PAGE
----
By extension, imagine if the city saved money by paying less for terrible schools (there are ways like firing teachers who fuck their students, laying off pointless administrators, etc), they could possibly take a portion of the savings and allocate that toward weather relief regardless of the season (this winter had record snowfall, but several years ago floodwaters did ravage city and private property in the summer).

                In the end, the government trying to plan for this crap just shows how inherently immobile it is. They will plan for snow by alloting X amount of the budget for salt, truck drivers, etc. but after years without snow it will inevitably be rolled into pensions/salaries for city employees (a significant number probably don’t deserve any sort of extra benefit). And once again, this short-sightedness will catch up with the city. If you insist that the government MUST do SOMETHING, then I would rather it plan for emergencies than overcompensating underperforming educrats, haughty bureaucrats, crackhead mayors, etc.

                1. Drax, Drax, Drax. Take it from someone who lived in Wisconsin:

                  The kind of equipment it takes to clear roads of multi-inch snowfalls is pretty specialized. You either have it, or you don’t. You can’t just whistle it up on a few days notice.

                  I think a 3 days notice is enough to at least pay a bunch of private snow-plow owners to be on standby,

                  Just where is this fleet of private snowplows (heavy) in the mid-Atlantic States?

                  and a week should be more than enough to amass the salt.

                  Err, no. That’s a crapload of salt, and it has to be a particularly coarse salt. Its often mixed with grit for roads.

                  Plus, the equipment to spread it on roads is also specialized. In fact, you rarely see it except on the back of those heavy-duty snowplows.

                  1. Well, I’ll cede victory to your anecdotal derived opinion. My point was one of priorities:Overpriced Terrible schools vs. Some sort of improved weather handling process established by the people who force you to pay for the roads you can’t drive on when they are covered in shit.

                    I used to live in Colorado, and I am not sure how test scores stack up against D.C., but I know my IQ got kicked in the balls once I moved to this cesspool. Moreover, Colorado could handle the snow (albeit reliable). My family didn’t complain about taxes until we moved out here. Anecdotal…yes, but I think it justifies my opinion to some extent.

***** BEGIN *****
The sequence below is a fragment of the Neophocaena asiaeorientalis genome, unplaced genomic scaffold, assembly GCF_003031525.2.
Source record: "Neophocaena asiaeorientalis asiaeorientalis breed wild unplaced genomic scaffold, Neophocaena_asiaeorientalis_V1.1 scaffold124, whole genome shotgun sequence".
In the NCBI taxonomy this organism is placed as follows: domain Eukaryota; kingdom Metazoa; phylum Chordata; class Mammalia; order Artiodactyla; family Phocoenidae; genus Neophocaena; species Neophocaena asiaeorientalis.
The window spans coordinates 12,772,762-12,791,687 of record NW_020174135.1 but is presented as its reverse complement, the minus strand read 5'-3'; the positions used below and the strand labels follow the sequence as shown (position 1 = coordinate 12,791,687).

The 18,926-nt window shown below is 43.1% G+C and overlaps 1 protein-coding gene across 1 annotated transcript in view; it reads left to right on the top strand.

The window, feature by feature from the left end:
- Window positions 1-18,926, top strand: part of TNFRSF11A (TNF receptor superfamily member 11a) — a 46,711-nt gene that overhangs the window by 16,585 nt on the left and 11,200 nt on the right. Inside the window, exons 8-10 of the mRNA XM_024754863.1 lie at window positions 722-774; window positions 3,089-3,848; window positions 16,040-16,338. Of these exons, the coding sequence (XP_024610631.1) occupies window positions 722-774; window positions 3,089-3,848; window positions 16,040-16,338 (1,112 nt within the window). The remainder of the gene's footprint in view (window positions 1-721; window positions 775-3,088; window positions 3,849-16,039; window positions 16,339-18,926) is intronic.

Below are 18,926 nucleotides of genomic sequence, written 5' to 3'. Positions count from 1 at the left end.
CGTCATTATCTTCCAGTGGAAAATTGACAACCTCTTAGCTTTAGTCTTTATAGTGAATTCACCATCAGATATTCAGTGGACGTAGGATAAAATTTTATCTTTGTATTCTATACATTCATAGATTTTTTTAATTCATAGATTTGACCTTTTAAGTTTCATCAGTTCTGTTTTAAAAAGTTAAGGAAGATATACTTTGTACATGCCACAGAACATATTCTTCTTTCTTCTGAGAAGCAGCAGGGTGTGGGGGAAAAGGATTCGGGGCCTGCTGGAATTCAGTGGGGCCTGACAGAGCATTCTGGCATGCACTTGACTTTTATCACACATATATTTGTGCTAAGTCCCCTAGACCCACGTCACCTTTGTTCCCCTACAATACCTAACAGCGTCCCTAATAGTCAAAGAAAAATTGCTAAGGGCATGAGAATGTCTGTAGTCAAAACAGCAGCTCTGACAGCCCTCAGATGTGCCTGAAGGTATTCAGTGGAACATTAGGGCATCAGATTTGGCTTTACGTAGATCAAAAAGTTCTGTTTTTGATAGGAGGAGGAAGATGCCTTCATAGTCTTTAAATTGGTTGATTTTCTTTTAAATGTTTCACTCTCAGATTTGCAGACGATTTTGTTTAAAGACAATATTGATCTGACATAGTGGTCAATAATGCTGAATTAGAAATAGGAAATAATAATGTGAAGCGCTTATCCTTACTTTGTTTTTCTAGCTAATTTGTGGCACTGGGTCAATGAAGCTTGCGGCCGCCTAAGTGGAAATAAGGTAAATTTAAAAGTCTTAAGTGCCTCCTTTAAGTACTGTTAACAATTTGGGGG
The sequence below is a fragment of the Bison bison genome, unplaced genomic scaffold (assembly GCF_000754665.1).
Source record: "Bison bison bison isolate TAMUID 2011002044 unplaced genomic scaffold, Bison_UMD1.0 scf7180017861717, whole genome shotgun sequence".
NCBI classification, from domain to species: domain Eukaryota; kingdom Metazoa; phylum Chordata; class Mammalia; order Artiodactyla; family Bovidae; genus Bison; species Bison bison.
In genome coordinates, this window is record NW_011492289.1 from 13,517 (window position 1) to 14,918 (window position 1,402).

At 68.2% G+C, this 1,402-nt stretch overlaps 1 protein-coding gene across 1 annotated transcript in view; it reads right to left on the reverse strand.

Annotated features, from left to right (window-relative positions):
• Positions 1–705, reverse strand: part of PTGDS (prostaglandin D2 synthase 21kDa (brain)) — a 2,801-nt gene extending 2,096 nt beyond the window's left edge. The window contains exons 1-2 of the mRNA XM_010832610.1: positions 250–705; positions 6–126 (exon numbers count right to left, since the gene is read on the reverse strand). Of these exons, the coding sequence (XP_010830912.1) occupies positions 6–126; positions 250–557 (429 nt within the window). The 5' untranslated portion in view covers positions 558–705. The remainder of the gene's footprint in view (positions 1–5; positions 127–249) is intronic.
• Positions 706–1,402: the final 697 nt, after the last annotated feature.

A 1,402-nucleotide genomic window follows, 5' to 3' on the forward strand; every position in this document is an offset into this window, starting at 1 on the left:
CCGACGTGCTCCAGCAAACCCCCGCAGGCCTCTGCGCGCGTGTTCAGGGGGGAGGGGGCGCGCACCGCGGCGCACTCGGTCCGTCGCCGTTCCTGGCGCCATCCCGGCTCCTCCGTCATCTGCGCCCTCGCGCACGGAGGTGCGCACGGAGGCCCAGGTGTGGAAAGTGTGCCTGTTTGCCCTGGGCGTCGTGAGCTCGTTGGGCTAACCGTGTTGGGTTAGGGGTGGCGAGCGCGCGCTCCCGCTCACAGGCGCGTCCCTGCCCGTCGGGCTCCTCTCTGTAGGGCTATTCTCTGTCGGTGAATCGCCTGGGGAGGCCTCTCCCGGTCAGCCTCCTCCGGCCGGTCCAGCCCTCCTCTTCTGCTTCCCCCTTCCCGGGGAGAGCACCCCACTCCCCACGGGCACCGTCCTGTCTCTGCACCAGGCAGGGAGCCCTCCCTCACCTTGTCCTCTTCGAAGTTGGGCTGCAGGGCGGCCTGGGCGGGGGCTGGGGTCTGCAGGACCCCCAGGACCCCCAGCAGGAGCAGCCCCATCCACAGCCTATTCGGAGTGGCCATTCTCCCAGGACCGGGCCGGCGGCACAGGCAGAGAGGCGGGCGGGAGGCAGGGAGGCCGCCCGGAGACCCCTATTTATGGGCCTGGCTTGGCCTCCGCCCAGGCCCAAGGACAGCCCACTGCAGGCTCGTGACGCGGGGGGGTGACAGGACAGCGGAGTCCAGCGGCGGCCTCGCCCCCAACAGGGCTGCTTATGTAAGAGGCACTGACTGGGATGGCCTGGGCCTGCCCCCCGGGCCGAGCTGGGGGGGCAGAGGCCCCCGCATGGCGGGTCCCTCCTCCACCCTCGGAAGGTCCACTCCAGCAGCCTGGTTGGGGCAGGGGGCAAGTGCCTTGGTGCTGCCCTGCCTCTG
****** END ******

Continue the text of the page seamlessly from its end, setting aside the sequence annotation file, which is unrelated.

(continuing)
In the end I unfortunately have too much confidence in mankind’s ability to get stuff done, that I forget about his ability to completely fail at the majority of his endeavors. Its so depressing, I think I am going to drink heavily, jump in front of traffic, slit my wrists, or some combination of the previous.

        2. Remove the Air Force base from Colorado Springs and I bet it starts looking like Detroit in a hurry!

          1. Are you really that afraid of black people moving there? What a racist fuckbag.

            D- trolling as usual. And an Unsatisfactory for being a white supremacist.

          2. If you remove the Air force base, Colorado Springs will just look the the common foothill/mountain town in Colorado: not much to do in town, good scenery, seasonal tourist spot, loads of meth, and hookers (things any red-blooded American should demand). Heck, if the sold the air force academy to some Engineering College, the population demographics would hardly change (Male population under 30 would still be 80%).

            Now why does Detroit look the way it looks? Maybe overcompensating people well above market norms is not sustainable? Maybe producing shoddy products for 20+ years (handicapped by entitlements) would impact an industry’s bottom line? Maybe Detroit’s own centrally planned economy drove out business after business? Maybe your ideas of what is fair are no where near fair, rational, sustainable, executable, etc. etc.